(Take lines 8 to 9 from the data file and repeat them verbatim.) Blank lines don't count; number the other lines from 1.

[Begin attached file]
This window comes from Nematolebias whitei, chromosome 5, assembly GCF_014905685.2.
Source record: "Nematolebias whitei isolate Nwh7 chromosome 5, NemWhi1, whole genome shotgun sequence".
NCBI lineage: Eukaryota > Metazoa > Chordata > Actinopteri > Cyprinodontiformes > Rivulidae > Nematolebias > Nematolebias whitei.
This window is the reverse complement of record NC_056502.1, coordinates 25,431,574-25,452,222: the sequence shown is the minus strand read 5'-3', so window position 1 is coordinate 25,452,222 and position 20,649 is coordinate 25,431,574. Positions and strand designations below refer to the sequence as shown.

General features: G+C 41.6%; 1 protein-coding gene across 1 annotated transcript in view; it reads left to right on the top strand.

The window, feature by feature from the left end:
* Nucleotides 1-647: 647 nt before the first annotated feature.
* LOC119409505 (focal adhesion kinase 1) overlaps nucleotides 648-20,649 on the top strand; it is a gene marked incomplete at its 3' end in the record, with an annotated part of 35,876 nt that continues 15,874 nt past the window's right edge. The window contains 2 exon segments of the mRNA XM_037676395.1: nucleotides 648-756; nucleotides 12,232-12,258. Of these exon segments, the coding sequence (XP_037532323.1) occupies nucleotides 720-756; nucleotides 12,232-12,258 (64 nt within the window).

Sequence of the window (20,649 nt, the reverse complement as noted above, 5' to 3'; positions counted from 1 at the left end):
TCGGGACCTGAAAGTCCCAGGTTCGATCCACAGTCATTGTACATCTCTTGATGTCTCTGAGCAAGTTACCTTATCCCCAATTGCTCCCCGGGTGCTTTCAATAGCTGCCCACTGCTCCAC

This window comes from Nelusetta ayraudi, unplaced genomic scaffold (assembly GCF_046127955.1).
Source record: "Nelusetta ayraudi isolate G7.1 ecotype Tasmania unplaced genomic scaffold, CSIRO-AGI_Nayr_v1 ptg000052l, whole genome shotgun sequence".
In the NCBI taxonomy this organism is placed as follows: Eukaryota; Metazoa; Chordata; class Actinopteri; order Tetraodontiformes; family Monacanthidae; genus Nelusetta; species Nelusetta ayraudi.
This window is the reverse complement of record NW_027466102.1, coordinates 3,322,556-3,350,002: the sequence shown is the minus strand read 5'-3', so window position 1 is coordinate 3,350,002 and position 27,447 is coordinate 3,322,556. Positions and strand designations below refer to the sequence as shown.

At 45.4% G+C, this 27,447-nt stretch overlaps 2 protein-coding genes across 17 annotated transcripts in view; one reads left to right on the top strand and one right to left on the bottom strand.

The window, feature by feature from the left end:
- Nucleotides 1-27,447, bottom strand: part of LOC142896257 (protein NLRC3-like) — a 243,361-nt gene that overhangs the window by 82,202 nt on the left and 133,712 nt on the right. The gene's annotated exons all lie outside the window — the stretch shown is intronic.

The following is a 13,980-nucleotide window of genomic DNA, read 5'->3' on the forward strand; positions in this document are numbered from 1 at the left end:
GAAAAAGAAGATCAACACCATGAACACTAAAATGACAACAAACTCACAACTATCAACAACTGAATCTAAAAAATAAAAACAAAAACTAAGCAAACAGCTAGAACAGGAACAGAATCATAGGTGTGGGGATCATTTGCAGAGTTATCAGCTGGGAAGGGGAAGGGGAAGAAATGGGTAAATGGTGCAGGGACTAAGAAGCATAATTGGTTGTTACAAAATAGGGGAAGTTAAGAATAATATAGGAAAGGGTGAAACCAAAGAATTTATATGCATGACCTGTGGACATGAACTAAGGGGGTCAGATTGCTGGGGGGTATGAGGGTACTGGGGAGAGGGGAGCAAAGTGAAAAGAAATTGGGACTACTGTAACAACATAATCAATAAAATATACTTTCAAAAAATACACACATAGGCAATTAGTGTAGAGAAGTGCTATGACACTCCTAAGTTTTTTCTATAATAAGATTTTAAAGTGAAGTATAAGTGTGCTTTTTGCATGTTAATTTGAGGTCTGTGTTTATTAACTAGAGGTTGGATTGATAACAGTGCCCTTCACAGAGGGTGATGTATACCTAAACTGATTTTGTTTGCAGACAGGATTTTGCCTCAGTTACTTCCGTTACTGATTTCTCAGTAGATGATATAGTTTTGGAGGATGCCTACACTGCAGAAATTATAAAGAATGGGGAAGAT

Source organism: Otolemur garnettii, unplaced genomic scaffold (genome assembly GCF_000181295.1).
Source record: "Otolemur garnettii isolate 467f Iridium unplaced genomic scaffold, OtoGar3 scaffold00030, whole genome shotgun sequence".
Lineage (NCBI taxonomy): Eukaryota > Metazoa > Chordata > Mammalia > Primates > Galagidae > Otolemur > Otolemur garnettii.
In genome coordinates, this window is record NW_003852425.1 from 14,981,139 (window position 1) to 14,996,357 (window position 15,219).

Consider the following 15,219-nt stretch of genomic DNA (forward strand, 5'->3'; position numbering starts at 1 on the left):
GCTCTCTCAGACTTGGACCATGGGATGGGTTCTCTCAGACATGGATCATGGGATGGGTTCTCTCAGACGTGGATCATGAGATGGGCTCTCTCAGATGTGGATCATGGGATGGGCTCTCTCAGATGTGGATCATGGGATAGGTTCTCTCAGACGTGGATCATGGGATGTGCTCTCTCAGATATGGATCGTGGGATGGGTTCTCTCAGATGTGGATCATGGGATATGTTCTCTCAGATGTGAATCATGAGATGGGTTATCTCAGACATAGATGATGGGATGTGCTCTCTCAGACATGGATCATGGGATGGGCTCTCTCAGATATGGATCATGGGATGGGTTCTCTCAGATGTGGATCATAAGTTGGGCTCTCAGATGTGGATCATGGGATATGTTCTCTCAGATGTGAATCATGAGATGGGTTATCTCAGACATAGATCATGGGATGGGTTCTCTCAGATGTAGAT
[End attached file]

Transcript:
* LOC119409505 (focal adhesion kinase 1) overlaps nucleotides 648-20,649 on the top strand; it is a gene marked incomplete at its 3' end in the record, with an annotated part of 35,876 nt that continues 15,874 nt past the window's right edge. The window contains 2 exon segments of the mRNA XM_037676395.1: nucleotides 648-756; nucleotides 12,232-12,258. Of these exon segments, the coding sequence (XP_037532323.1) occupies nucleotides 720-756; nucleotides 12,232-12,258 (64 nt within the window).

Sequence of the window (20,649 nt, the reverse complement as noted above, 5' to 3'; positions counted from 1 at the left end):